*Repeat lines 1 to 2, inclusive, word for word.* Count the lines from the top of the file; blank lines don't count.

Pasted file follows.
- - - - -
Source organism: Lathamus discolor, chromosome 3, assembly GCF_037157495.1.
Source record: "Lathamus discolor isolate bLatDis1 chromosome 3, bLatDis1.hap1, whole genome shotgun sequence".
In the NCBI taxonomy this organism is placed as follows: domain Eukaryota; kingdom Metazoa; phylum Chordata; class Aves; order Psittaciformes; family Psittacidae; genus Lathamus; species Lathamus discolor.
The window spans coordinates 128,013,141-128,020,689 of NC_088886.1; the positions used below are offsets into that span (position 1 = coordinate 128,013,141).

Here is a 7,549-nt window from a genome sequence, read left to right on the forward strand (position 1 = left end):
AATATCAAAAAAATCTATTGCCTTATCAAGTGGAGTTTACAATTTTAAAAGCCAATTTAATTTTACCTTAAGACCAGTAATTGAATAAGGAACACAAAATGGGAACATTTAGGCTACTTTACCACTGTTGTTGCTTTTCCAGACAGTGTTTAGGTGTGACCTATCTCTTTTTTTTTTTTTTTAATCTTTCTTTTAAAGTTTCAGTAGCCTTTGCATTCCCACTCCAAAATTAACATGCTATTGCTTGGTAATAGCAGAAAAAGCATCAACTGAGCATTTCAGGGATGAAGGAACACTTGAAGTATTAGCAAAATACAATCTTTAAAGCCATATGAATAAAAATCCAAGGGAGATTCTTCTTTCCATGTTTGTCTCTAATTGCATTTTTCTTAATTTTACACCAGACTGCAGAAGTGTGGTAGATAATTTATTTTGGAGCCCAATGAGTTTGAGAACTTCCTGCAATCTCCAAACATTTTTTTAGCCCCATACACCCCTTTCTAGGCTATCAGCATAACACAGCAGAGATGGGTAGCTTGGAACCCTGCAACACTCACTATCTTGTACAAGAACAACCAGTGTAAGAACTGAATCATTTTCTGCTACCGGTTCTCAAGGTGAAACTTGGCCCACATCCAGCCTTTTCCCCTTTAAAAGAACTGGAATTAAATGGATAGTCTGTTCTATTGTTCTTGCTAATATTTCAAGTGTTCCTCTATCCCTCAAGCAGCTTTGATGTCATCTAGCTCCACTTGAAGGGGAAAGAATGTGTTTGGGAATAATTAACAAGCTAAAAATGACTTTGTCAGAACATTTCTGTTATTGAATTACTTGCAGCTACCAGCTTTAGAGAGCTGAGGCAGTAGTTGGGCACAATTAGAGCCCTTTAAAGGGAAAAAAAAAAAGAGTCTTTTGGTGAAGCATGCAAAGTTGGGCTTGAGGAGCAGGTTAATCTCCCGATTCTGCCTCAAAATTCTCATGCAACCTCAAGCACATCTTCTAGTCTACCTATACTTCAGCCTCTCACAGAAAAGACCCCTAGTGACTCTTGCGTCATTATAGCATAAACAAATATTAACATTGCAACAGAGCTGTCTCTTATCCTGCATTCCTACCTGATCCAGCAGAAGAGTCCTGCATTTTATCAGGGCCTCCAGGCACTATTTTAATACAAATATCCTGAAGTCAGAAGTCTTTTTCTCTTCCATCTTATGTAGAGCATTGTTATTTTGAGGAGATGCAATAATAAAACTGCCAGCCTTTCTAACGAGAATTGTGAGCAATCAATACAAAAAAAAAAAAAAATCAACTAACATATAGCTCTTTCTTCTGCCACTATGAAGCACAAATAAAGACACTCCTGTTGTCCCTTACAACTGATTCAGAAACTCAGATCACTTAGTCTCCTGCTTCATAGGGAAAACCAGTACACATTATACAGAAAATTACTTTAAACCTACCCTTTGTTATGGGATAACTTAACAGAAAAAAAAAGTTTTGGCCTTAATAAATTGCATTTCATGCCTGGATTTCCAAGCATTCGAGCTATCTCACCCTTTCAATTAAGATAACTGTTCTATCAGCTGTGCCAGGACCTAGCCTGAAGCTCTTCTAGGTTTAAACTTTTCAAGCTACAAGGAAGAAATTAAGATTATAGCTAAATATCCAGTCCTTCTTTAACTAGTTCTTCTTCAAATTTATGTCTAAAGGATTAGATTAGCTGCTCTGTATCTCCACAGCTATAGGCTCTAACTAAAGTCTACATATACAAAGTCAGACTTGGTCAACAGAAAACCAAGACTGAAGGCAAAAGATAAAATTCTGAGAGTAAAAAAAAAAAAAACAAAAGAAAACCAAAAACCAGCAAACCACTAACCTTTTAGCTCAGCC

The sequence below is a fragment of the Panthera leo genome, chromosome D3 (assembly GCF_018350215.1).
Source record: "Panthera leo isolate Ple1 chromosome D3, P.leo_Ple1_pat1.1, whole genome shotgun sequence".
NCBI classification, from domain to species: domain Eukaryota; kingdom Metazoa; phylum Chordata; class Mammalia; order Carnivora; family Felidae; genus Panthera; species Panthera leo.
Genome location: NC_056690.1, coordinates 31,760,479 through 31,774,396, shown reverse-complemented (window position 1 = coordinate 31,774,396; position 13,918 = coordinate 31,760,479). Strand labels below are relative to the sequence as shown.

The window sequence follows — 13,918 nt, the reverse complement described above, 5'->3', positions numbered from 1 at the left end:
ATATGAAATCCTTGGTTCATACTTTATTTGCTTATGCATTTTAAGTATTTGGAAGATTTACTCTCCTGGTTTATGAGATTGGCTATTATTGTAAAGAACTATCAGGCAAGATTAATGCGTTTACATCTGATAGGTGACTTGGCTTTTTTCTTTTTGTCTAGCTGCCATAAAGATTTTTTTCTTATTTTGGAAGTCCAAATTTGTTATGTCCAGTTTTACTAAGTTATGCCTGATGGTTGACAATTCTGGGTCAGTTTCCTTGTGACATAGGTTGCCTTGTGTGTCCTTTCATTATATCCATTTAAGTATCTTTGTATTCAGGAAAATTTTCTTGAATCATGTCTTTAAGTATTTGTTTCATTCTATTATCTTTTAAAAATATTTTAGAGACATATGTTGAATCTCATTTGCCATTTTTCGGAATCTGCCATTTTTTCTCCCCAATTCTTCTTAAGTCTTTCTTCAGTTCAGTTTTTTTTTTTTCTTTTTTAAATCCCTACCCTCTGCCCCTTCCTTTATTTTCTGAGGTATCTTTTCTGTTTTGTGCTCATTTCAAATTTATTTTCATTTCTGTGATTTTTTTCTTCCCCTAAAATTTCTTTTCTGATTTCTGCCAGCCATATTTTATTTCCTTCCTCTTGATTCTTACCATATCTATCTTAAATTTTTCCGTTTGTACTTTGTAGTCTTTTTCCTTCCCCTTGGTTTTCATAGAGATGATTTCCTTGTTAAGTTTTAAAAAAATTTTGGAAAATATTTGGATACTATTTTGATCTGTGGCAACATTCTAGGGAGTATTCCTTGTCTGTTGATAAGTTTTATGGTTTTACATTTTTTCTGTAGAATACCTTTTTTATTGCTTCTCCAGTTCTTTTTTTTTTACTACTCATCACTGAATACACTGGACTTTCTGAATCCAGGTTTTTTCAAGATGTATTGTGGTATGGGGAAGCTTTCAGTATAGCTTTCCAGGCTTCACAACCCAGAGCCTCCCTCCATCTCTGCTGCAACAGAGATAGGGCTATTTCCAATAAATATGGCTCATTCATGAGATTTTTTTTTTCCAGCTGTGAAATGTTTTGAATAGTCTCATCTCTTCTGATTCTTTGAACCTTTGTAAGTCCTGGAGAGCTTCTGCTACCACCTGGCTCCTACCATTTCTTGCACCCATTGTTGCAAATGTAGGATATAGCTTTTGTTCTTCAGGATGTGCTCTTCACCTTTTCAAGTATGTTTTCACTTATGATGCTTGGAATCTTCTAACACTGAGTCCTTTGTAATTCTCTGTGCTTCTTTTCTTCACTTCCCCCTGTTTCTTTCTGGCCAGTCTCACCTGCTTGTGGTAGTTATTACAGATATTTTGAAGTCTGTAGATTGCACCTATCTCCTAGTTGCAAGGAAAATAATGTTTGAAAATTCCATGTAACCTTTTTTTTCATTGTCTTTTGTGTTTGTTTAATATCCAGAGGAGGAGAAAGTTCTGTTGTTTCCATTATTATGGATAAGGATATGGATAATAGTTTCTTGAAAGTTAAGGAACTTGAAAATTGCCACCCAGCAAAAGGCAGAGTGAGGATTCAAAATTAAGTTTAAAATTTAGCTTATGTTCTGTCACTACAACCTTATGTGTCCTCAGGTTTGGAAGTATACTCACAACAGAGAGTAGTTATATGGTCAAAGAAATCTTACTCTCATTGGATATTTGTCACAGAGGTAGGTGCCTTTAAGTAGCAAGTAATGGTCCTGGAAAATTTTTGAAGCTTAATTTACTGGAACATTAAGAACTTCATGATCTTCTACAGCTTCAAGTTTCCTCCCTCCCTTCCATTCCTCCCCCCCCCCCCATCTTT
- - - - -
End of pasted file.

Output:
Source organism: Lathamus discolor, chromosome 3, assembly GCF_037157495.1.
Source record: "Lathamus discolor isolate bLatDis1 chromosome 3, bLatDis1.hap1, whole genome shotgun sequence".